I’ve been blogging for almost two years, yet up until now I’ve only shared my posts with a friendly set of strangers – my followers on twitter – who are for the most part fellow Spoonies. My immediate family have had no idea I blog, nor have family friends or most of my Facebook friends. I’ve been too scared to tell them. Afraid of what might be said, the fact my posts are far removed from the everyday life of most people. What I count as achievements, might be considered trivial tasks. I didn’t want to face having a conversation about my blog posts unless it was in 140 characters or less on Twitter.
But since it’s reaching that time of year again – M.E. Awareness Day May 12th – and I’m still unable to do anything remotely incredible to raise awareness of this debilitating illness thanks to being its grips, I thought it’s about time I confessed all to my family, friends and whoever else reads this blog of mine. For the first time I plan on sharing this blog not only on Twitter and Google+ but on Facebook too. I will also tell my family who aren’t on social networks where to find it. A courageous step for someone who’s hid this for so long. But in the name of raising awareness of M.E. I’m giving up this secret.
Last year in aid of M.E. awareness I did a post titled ‘A Day in my life…’ and I thought this year in this post I’d do the same. Things have changed a lot since then, improved. Looking back I can’t believe how far I’ve come. This is just an average day. Not a bad day, or a best day. So here goes…
I wake unrefreshed, often after an 11hr sleep. My body feels heavy and stiff, like I have the flu. I lie in bed carefully moving my joints, assessing the pain and movement levels I have that morning. I slowly sit up before resting my feet on the floor and standing. I get my clothes out for the day and grab my magnetic bracelet, worn to help ease the pain. I walk to the stairs unaided, carrying my clothes, occasionally grabbing the wall or furniture for support before walking down the stairs holding onto the hand rail.
I get my breakfast, standing but often holding onto the worktop for support. After breakfast, I get washed and dressed – by myself. I have to sit down to dress my bottom half as my balance is atrocious. I clean my teeth sitting down, using my toothbrush with foam curlers on the handle so its easier for me to grip.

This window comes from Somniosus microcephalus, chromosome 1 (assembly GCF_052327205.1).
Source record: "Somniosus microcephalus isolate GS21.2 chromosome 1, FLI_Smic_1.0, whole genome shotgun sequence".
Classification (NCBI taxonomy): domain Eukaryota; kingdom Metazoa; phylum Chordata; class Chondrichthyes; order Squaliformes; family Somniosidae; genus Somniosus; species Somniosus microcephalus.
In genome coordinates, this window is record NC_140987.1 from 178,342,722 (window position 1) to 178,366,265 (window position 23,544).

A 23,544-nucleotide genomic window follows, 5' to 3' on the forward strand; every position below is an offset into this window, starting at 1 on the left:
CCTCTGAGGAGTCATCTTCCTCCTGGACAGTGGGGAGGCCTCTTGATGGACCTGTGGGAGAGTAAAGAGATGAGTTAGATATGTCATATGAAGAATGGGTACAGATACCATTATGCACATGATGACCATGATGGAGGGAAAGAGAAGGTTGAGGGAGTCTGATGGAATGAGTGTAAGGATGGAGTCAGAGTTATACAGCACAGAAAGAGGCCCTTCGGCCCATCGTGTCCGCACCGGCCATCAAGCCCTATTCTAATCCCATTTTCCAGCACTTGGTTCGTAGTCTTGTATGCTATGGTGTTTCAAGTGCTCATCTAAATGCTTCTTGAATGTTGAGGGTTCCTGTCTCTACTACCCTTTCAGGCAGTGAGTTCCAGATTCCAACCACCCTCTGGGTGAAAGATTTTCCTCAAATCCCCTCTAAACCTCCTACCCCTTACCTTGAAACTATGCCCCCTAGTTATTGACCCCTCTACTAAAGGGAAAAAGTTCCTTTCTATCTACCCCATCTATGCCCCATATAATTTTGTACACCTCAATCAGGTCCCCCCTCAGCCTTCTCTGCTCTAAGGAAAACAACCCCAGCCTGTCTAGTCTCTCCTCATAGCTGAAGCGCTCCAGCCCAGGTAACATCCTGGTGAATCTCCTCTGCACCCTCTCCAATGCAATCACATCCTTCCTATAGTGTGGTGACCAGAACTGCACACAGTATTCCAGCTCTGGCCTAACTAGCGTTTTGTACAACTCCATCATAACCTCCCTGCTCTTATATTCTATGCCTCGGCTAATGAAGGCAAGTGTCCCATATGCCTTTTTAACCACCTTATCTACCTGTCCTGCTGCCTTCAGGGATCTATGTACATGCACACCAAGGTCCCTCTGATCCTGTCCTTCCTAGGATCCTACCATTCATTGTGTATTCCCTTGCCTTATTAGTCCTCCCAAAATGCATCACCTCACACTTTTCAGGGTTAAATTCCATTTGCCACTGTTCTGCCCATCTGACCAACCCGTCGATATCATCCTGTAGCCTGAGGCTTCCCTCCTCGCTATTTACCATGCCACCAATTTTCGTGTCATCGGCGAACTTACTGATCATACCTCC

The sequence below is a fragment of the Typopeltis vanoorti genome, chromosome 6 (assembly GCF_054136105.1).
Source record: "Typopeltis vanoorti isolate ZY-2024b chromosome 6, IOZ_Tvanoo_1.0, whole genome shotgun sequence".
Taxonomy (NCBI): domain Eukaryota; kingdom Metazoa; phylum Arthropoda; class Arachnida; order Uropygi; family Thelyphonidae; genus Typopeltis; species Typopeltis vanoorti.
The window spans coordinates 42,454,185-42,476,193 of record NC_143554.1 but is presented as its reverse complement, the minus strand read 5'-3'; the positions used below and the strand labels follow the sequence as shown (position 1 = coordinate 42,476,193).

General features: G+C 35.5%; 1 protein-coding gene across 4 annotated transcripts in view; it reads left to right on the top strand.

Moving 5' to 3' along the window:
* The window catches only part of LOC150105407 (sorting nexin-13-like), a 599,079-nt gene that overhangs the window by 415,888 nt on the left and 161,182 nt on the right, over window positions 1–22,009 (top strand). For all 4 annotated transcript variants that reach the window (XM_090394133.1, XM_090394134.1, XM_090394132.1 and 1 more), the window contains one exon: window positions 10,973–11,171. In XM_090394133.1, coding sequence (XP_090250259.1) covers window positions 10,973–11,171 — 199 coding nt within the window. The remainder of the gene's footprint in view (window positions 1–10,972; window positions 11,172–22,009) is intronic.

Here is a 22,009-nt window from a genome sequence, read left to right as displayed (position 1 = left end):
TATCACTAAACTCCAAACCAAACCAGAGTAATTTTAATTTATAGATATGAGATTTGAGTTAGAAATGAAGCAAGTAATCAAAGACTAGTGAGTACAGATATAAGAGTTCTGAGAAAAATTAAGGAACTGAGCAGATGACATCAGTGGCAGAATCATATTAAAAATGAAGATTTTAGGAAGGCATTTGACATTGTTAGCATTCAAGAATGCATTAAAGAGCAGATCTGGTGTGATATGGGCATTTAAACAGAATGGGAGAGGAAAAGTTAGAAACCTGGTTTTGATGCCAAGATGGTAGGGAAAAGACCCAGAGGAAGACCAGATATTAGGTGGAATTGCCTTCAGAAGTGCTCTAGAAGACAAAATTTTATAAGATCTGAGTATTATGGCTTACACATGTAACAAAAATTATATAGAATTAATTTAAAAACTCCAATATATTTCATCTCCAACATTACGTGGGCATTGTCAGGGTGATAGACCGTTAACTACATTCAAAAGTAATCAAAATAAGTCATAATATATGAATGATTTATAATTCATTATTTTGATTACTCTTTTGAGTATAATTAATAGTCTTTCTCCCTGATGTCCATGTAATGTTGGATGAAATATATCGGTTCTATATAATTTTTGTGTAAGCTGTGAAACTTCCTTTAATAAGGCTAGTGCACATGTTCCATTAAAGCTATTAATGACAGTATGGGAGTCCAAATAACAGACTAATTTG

By now it’s mid-morning or later. I sit and have a cup of tea resting, before taking my study books out and studying for an hour or two with occasional rests so it’s more like half hour – an hour of actual studying!
Come midday I get up off the sofa (my favourite haunt) to get myself some lunch. Again I do this standing, often leaning on the worktop for some support. I sit with my feet up on the sofa having lunch, listening to the radio before watching an hour’s TV.
Mid-afternoon I often do another hour or two’s study, again with rests reducing the actual amount of studying I do.
Evening’s are my worst time of day. My parents will cook me dinner while I rest on the sofa, sometimes with music playing other times with the TV on. I’ll eat dinner and quite often if I’m able to I’ll help wash up, this time it will involve my perching stool whether I’m washing or drying up as I haven’t the strength to stand there for any length of time.
I’ll watch TV for a few hours or lie on the sofa chatting with my parents, before having a hot drink and getting ready for bed. I put my PJ’s on unaided, again sitting down to do my bottom half, and clean my teeth whilst also sitting down. I then get a cup of water (it has to have a handle as a glass just falls through my fingers) and have one of my parents follow me up the stairs carrying it. I write in my journal, snuggle under the duvet and wait for sleep to claim me; this can take anything from a few minutes to a few hours but it does eventually come.
As I said before this is just an average day. Some days are worse, some are better. I adjust my activity levels and the aids I use accordingly. But this is the amount of activity I can handle with no negative effects on my health. Anything more and I pay the next day.
Somethings haven’t changed since last year though, so I shall quote from my post back then:
“…when people visit I always put on a brave face, an act so they don’t see just how bad the ME is. I don’t do this for my sake, but to protect them from the truth. There are some who see the ‘real’ me now but it’s taken a few years for me to ‘drop the act’ for them. And if they themselves are having troubles or stresses the ‘act’ of being better than I am and not letting on how bad I really am comes back to protect them. I don’t want to add to their worries.”
To mark International ME Awareness Day 2014 I have created a new page on this blog dedicated to explaining M.E. You can find the new page ‘What is M.E?’ on the navigation bar at the top of any page on my blog. If my explanation isn’t enough and you want to know more, please see the Useful Links for ME page and follow the links to the charities where you will find explanations of ME, its symptoms, causes, treatments and how people live with it.
For now I shall leave you to get on with your, no doubt busy, life. Please feel free to share this blog to help raise awareness of M.E. – this is part of the #May12thBlogBomb on Twitter for ME Awareness – and of course leave a comment below or contact me via the link at the top of this blog if you want to!